“She’s out like a light,” he said quietly. “If the drugged champagne doesn’t do it, the gas does.” He reached into his shirt pocket. “A shot of potassium chloride finishes her off.”
“That’s it? Then it’s over?”
“We call the removal team, who place the body in the owner’s vehicle, and then it’s over. Another senior disposed of efficiently and cleanly. More natural resources and money for everyone else.”
“Why doesn’t anyone get suspicious, all these people dying between the ages of sixty-five and seventy?”
“Faked statistics and news reports about fictitious, happy, eighty- and ninety-year-olds blowing out birthday candles and celebrating life. The government is expert at pulling the wool over people’s eyes.” Barry checked her pulse. “She’s gone. When she’s found, her death will be attributed to a heart attack. Call the team, then go down and let them in the side door.”
Steve made the call, but paused before leaving. “What happens when we retire?”
“We are rewarded for our illustrious service and given our choice of various places to live out our golden years. Some do, you know.” He chuckled and pulled the blanket over the woman’s body.
Barry retired two years later. He had personally dispatched almost three thousand seniors during his career.
One evening his boss dropped by with a handful of pamphlets and a bottle of champagne. “Time to choose your retirement spot,” Devin said. “I know you’ve been looking forward to this.”
“Yup. This is a short-term rental. I closed on the house last week, and I’m ready to go.” Barry fetched two glasses and a bowl of Reese’s Peanut Butter Cups—he knew they were Devin’s favorite—and they sat at the dining room table.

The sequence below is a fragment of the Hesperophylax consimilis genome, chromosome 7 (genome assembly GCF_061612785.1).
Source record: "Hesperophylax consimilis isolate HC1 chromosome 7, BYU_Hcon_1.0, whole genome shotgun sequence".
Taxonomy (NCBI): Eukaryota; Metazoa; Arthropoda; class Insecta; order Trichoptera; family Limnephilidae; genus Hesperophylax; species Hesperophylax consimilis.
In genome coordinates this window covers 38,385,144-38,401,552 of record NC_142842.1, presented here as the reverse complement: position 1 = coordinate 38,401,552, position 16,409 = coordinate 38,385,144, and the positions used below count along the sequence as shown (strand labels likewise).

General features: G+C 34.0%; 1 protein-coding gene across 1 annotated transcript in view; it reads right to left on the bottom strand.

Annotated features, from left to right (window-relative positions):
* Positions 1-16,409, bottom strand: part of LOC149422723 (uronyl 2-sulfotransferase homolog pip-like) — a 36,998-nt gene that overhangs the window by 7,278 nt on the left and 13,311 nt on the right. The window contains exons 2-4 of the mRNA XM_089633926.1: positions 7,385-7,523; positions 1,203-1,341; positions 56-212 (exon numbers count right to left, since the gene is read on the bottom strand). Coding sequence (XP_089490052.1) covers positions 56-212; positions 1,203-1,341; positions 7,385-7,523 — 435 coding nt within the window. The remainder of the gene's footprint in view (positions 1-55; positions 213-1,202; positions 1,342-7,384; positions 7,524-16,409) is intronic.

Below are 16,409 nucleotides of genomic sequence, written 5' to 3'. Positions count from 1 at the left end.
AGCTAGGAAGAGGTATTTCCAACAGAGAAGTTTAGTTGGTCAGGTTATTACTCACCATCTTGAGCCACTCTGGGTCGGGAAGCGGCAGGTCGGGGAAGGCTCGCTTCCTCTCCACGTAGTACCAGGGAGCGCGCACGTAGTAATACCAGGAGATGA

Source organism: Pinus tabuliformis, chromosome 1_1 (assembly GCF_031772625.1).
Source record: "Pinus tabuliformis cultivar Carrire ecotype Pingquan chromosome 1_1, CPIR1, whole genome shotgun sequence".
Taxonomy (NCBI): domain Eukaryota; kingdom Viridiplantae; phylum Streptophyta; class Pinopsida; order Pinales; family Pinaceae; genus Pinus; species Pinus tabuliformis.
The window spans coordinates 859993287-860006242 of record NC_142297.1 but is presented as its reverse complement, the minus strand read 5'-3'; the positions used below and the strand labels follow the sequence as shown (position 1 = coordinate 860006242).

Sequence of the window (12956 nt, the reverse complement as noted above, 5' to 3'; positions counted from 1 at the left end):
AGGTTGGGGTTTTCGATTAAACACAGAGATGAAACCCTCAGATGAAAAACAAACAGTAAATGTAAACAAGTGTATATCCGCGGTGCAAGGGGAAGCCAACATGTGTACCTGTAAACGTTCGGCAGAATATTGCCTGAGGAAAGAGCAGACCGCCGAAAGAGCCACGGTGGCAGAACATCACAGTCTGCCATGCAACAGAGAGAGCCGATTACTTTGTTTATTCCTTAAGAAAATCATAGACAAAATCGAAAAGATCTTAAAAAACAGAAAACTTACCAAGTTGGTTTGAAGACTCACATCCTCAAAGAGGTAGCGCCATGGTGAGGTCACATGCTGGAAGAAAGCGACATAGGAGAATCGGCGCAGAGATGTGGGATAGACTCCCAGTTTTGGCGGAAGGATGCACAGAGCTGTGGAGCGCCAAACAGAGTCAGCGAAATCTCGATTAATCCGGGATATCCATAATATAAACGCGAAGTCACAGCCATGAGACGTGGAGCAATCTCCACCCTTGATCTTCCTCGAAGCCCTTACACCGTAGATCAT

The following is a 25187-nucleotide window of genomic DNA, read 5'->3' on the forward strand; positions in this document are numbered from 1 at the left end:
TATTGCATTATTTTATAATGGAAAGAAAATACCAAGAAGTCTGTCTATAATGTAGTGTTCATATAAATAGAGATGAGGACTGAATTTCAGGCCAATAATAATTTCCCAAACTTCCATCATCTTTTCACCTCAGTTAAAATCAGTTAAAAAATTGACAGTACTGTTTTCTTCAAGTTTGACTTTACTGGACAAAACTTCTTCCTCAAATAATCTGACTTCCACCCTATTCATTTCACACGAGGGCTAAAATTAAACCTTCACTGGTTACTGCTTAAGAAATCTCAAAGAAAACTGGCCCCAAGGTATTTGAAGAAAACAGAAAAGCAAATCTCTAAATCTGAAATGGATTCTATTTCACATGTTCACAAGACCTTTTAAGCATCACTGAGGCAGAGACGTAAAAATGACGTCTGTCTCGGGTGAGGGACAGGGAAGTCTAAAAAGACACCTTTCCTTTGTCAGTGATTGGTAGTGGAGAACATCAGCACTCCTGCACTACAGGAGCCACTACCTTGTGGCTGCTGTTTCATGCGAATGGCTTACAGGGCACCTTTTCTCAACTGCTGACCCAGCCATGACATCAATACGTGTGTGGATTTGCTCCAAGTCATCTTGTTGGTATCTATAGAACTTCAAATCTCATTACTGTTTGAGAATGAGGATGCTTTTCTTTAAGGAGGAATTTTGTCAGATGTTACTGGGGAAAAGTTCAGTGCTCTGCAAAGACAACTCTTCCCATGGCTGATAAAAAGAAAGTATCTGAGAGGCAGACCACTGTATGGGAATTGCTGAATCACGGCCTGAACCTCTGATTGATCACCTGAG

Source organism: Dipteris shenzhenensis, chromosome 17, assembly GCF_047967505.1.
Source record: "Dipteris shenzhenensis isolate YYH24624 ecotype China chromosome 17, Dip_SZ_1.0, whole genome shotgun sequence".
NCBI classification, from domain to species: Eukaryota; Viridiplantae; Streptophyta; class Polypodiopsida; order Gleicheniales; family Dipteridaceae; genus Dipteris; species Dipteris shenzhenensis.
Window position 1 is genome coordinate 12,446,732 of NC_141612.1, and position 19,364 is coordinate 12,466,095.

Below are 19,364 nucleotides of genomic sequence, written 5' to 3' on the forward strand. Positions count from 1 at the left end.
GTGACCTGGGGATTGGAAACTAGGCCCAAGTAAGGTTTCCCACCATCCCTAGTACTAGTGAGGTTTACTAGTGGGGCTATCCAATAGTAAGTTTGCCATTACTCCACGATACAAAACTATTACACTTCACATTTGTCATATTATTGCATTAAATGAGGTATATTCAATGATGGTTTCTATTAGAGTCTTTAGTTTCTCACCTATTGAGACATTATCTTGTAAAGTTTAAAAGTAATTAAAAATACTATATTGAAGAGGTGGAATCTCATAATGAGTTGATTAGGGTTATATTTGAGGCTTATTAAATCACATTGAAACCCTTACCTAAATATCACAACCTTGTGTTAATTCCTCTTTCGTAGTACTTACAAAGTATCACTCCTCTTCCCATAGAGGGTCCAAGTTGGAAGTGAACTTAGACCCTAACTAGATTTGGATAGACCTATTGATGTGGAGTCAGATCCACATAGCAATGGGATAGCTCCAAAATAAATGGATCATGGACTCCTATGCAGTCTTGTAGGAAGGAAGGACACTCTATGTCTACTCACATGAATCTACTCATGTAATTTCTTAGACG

Devin popped the cork and poured, then raised his glass. “To a job well done.”
They clinked and drank, and Devin spread out the brochures for Barry’s perusal. He urged Barry to have another glass. “After all, it’s not every day you start a new life. I’d choose Tahiti. What’s not to like about palm trees and beautiful women?” He ripped open a Reese’s and popped both pieces in his mouth.
Barry sipped champagne and studied his choices while Devin ate a couple more peanut butter cups. They’d become friends over the years, and it was easy to chat the time away.
Just after nine, Devin, in obvious distress, hurriedly excused himself to the bathroom. He didn’t come back.
Barry pulled on a pair of nitrile gloves from his pocket and wiped down anything he might have touched with a cotton rag, then dumped the bucket under his chair in the kitchen sink. He’d been pouring his drugged champagne into it all evening. The bottle went into the bucket, along with the remaining peanut butter cups, rag, and brochures, which was going with him. The rental had been taken in Devin’s name two weeks ago. He left the keys on a table by the door.
Arsenic was a nasty poison but dependable and untraceable. If Devin wasn’t dead already from all the Reese’s he’d eaten, he soon would be. He’d have used the potassium chloride that was no doubt in Devin’s pocket if he could have thought of a clever way to get it. The irony would have been delicious.
Barry left by the back door and walked a mile to where he’d parked a rental car in a hospital parking lot. He’d learned a lot of tricks working for the government. They’d never find him.
After tossing the bucket in a random dumpster on his way to the airport, and leaving the car in the long-term lot, he boarded a plane.
The flight attendant greeted him and welcomed him aboard. “Enjoy your trip, sir.”
“Oh, I will. I retired today, and I’m starting a brand-new life.”
Genre: Spec SF